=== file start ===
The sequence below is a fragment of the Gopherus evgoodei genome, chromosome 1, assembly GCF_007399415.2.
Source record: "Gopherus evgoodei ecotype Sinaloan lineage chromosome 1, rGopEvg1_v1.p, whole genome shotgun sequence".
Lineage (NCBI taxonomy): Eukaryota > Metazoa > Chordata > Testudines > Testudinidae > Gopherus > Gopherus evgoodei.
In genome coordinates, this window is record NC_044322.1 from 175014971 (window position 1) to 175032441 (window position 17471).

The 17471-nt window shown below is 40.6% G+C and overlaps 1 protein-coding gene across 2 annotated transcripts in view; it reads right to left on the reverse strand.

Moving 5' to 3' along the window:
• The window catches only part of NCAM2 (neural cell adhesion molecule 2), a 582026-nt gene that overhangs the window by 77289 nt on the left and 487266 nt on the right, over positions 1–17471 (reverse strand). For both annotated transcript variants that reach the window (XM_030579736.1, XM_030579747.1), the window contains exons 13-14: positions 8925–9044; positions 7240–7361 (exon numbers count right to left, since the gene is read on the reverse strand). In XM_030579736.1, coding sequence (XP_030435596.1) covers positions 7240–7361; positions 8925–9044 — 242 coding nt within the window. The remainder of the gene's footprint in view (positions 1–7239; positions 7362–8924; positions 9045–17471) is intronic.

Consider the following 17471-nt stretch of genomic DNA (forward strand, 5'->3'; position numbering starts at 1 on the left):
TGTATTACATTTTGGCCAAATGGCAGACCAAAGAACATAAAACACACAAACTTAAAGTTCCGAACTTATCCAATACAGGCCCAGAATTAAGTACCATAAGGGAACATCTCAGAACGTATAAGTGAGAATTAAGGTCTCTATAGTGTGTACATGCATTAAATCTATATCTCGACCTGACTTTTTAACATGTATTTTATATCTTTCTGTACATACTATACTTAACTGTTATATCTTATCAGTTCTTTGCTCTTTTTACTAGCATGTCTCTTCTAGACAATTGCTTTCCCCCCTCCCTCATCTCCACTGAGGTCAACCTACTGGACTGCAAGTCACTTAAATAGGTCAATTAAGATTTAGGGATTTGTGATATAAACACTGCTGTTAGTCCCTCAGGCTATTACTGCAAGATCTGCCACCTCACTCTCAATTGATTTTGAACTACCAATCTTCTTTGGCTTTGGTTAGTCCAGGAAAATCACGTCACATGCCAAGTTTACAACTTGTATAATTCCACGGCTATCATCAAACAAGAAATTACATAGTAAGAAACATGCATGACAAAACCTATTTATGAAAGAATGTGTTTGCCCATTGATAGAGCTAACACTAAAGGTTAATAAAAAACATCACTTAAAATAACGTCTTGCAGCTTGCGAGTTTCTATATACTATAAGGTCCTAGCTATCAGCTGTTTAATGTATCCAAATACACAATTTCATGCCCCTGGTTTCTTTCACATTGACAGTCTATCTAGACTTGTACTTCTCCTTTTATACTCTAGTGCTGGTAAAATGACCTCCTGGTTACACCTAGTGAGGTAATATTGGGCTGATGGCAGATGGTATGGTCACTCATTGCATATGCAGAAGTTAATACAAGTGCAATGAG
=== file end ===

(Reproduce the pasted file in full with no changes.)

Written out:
The sequence below is a fragment of the Gopherus evgoodei genome, chromosome 1, assembly GCF_007399415.2.
Source record: "Gopherus evgoodei ecotype Sinaloan lineage chromosome 1, rGopEvg1_v1.p, whole genome shotgun sequence".
Lineage (NCBI taxonomy): Eukaryota > Metazoa > Chordata > Testudines > Testudinidae > Gopherus > Gopherus evgoodei.
In genome coordinates, this window is record NC_044322.1 from 175014971 (window position 1) to 175032441 (window position 17471).

The 17471-nt window shown below is 40.6% G+C and overlaps 1 protein-coding gene across 2 annotated transcripts in view; it reads right to left on the reverse strand.

Moving 5' to 3' along the window:
• The window catches only part of NCAM2 (neural cell adhesion molecule 2), a 582026-nt gene that overhangs the window by 77289 nt on the left and 487266 nt on the right, over positions 1–17471 (reverse strand). For both annotated transcript variants that reach the window (XM_030579736.1, XM_030579747.1), the window contains exons 13-14: positions 8925–9044; positions 7240–7361 (exon numbers count right to left, since the gene is read on the reverse strand). In XM_030579736.1, coding sequence (XP_030435596.1) covers positions 7240–7361; positions 8925–9044 — 242 coding nt within the window. The remainder of the gene's footprint in view (positions 1–7239; positions 7362–8924; positions 9045–17471) is intronic.

Consider the following 17471-nt stretch of genomic DNA (forward strand, 5'->3'; position numbering starts at 1 on the left):
TGTATTACATTTTGGCCAAATGGCAGACCAAAGAACATAAAACACACAAACTTAAAGTTCCGAACTTATCCAATACAGGCCCAGAATTAAGTACCATAAGGGAACATCTCAGAACGTATAAGTGAGAATTAAGGTCTCTATAGTGTGTACATGCATTAAATCTATATCTCGACCTGACTTTTTAACATGTATTTTATATCTTTCTGTACATACTATACTTAACTGTTATATCTTATCAGTTCTTTGCTCTTTTTACTAGCATGTCTCTTCTAGACAATTGCTTTCCCCCCTCCCTCATCTCCACTGAGGTCAACCTACTGGACTGCAAGTCACTTAAATAGGTCAATTAAGATTTAGGGATTTGTGATATAAACACTGCTGTTAGTCCCTCAGGCTATTACTGCAAGATCTGCCACCTCACTCTCAATTGATTTTGAACTACCAATCTTCTTTGGCTTTGGTTAGTCCAGGAAAATCACGTCACATGCCAAGTTTACAACTTGTATAATTCCACGGCTATCATCAAACAAGAAATTACATAGTAAGAAACATGCATGACAAAACCTATTTATGAAAGAATGTGTTTGCCCATTGATAGAGCTAACACTAAAGGTTAATAAAAAACATCACTTAAAATAACGTCTTGCAGCTTGCGAGTTTCTATATACTATAAGGTCCTAGCTATCAGCTGTTTAATGTATCCAAATACACAATTTCATGCCCCTGGTTTCTTTCACATTGACAGTCTATCTAGACTTGTACTTCTCCTTTTATACTCTAGTGCTGGTAAAATGACCTCCTGGTTACACCTAGTGAGGTAATATTGGGCTGATGGCAGATGGTATGGTCACTCATTGCATATGCAGAAGTTAATACAAGTGCAATGAG